Publication: Monitor Volume: 4 Issue: 110

An unprecedented week-longtrip to Russia by Admiral Kazuya Natsukawa, chairman of the Japanese SelfDefense Forces’ Joint Staff Council, concluded on June 7 in Russia’s FarEast. During his stay Natsukawa met in Moscow with Russian Defense MinisterIgor Sergeev, General Staff chief Anatoly Kvashnin, and the commanders inchief of the Russian Navy, Air Force and Strategic Missile Forces. Then, inVladivostok, Natsukawa held talks with the commander of Russia’s PacificFleet, as well as with Primorye Governor Yevgeny Nazdratenko and VladivostokMayor Viktor Cherepkov.

Natsukawa’s visit to Russia is the result of a decision made during lastNovember’s informal summit between Russian President Boris Yeltsin andJapanese Prime Minister Ryutaro Hashimoto. The visit was part of a broaderprogram devised by the two sides to increase contacts and improve relationsbetween the Russian and Japanese military establishments. Natsukawa’s talksin Russia appear to have contributed to that goal. Among other things,Russian General Staff Chief Anatoly Kvashnin is now scheduled to travel toJapan in the fall, and the navies of the two countries will conduct a jointexercise in the Sea of Japan this summer. (See the Monitor, June 3)Natsukawa is also likely to have pleased his Russian hosts when he said, onJune 4, that Russia has an important role to play in maintaining Asia’ssecurity and that the dispute between Moscow and Tokyo over the KurilIslands should not hinder bilateral defense ties. (Itar-Tass, Xinhua, June 4)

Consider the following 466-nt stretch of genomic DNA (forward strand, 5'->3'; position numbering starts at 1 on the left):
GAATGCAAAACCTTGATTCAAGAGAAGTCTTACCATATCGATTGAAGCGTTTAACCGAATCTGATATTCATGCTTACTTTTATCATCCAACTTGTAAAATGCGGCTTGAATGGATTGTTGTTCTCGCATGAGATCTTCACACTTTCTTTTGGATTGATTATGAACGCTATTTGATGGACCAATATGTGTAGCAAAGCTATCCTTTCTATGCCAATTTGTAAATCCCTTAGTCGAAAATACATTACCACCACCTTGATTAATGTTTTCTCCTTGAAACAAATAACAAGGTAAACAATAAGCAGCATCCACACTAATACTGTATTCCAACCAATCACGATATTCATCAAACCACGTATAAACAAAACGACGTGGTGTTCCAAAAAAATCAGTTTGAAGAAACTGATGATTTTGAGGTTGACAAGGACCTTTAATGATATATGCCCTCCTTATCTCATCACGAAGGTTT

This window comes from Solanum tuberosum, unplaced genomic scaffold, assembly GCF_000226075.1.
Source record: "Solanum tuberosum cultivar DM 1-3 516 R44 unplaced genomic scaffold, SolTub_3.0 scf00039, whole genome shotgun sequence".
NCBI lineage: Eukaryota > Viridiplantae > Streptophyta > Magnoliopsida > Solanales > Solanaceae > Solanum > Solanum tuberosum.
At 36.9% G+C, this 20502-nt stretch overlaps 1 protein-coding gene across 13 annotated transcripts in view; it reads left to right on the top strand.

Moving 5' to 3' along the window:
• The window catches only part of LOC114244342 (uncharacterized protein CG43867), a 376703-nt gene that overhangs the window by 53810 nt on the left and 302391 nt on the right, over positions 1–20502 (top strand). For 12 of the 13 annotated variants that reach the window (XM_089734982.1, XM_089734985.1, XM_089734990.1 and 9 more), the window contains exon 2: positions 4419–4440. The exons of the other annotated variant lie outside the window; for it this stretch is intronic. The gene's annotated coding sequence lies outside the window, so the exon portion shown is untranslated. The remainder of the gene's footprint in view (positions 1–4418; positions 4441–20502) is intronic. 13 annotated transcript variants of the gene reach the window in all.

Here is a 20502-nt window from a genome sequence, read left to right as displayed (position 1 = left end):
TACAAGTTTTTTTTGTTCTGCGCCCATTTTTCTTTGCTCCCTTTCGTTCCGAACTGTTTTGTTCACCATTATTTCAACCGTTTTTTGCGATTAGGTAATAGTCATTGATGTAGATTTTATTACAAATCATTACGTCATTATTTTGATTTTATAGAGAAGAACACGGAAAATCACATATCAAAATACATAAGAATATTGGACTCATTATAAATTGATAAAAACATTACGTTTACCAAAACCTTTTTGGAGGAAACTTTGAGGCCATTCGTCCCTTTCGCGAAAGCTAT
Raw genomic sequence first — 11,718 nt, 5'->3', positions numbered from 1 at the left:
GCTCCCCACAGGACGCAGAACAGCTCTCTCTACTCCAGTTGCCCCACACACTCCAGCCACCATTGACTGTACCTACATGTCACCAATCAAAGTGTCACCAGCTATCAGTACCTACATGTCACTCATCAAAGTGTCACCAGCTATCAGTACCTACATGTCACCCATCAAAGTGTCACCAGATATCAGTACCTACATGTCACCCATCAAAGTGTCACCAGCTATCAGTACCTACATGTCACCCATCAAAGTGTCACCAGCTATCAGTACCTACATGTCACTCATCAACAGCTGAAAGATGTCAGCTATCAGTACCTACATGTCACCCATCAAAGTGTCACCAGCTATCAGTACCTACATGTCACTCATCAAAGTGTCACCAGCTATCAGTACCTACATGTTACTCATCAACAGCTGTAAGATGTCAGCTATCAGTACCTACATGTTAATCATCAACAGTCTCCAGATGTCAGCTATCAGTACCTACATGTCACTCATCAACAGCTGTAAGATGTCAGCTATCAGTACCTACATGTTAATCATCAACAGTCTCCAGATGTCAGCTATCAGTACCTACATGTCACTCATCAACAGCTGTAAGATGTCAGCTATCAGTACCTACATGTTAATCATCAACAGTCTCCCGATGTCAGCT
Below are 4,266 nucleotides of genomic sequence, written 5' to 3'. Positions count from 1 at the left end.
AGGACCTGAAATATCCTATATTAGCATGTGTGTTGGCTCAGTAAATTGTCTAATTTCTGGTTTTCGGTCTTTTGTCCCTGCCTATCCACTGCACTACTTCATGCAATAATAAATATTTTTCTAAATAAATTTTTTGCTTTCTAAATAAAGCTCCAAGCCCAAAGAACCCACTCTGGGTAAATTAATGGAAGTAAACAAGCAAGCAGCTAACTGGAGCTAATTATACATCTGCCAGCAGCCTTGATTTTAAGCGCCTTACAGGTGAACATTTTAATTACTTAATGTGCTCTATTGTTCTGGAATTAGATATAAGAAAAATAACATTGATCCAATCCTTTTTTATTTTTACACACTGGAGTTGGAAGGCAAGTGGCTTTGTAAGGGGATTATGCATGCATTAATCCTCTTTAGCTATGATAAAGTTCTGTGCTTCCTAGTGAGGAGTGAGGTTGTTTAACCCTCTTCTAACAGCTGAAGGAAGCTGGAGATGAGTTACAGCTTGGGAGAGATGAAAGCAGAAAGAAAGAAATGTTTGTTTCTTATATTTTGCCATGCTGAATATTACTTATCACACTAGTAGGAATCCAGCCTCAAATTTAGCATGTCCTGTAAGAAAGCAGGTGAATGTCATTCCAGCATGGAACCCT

But Natsukawa also staked out some positions that were probably lesspleasing to Russia. According to one Moscow daily, for example, Russianmilitary leaders were unhappy with what they saw as Japan’s unwillingness tomatch force reductions now being conducted by Russia in the Far East. Thenewspaper said that proposals in this area offered by Russian militarycommanders were turned aside by Natsukawa. (Russky Telegraf, June 5) TheJapanese defense chief also told his hosts that the U.S. military contingentin Japan would not be reduced because “American troops…play an importantrole in ensuring stability in the region.” (Itar-Tass, June 4) Moscow haslong resented the U.S. military presence in Japan and has looked with somesuspicion on a recent decision by Tokyo and Washington to strengthen theirdefense ties. (See Monitor, April 30) Finally, Natsukawa announced on June 3that Japan does not intend to purchase Russian Su-27 jet fighters.(Itar-Tass, June 3) Russian press reports have suggested that Tokyo might beinterested in the aircraft.